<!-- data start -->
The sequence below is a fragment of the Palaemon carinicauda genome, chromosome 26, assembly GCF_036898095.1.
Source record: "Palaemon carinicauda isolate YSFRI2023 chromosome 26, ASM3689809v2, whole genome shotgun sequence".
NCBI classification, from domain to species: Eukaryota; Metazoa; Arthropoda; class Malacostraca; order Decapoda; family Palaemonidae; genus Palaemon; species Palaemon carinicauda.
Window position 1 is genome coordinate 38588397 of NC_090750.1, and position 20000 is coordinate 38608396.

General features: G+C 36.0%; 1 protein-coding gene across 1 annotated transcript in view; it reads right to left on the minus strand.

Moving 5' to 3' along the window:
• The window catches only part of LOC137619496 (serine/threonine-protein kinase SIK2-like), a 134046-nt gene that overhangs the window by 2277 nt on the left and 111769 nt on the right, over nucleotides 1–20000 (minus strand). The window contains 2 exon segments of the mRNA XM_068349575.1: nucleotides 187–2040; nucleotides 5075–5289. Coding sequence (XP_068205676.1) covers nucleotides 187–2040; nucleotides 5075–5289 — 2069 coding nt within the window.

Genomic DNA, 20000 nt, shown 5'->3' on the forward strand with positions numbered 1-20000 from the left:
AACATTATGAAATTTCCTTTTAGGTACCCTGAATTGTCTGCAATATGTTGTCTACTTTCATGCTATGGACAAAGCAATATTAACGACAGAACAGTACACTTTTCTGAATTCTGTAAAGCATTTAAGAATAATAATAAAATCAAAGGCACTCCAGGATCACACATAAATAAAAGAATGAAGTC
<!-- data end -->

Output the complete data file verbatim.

The sequence below is a fragment of the Palaemon carinicauda genome, chromosome 26, assembly GCF_036898095.1.
Source record: "Palaemon carinicauda isolate YSFRI2023 chromosome 26, ASM3689809v2, whole genome shotgun sequence".
NCBI classification, from domain to species: Eukaryota; Metazoa; Arthropoda; class Malacostraca; order Decapoda; family Palaemonidae; genus Palaemon; species Palaemon carinicauda.
Window position 1 is genome coordinate 38588397 of NC_090750.1, and position 20000 is coordinate 38608396.

General features: G+C 36.0%; 1 protein-coding gene across 1 annotated transcript in view; it reads right to left on the minus strand.

Moving 5' to 3' along the window:
• The window catches only part of LOC137619496 (serine/threonine-protein kinase SIK2-like), a 134046-nt gene that overhangs the window by 2277 nt on the left and 111769 nt on the right, over nucleotides 1–20000 (minus strand). The window contains 2 exon segments of the mRNA XM_068349575.1: nucleotides 187–2040; nucleotides 5075–5289. Coding sequence (XP_068205676.1) covers nucleotides 187–2040; nucleotides 5075–5289 — 2069 coding nt within the window.

Genomic DNA, 20000 nt, shown 5'->3' on the forward strand with positions numbered 1-20000 from the left:
AACATTATGAAATTTCCTTTTAGGTACCCTGAATTGTCTGCAATATGTTGTCTACTTTCATGCTATGGACAAAGCAATATTAACGACAGAACAGTACACTTTTCTGAATTCTGTAAAGCATTTAAGAATAATAATAAAATCAAAGGCACTCCAGGATCACACATAAATAAAAGAATGAAGTC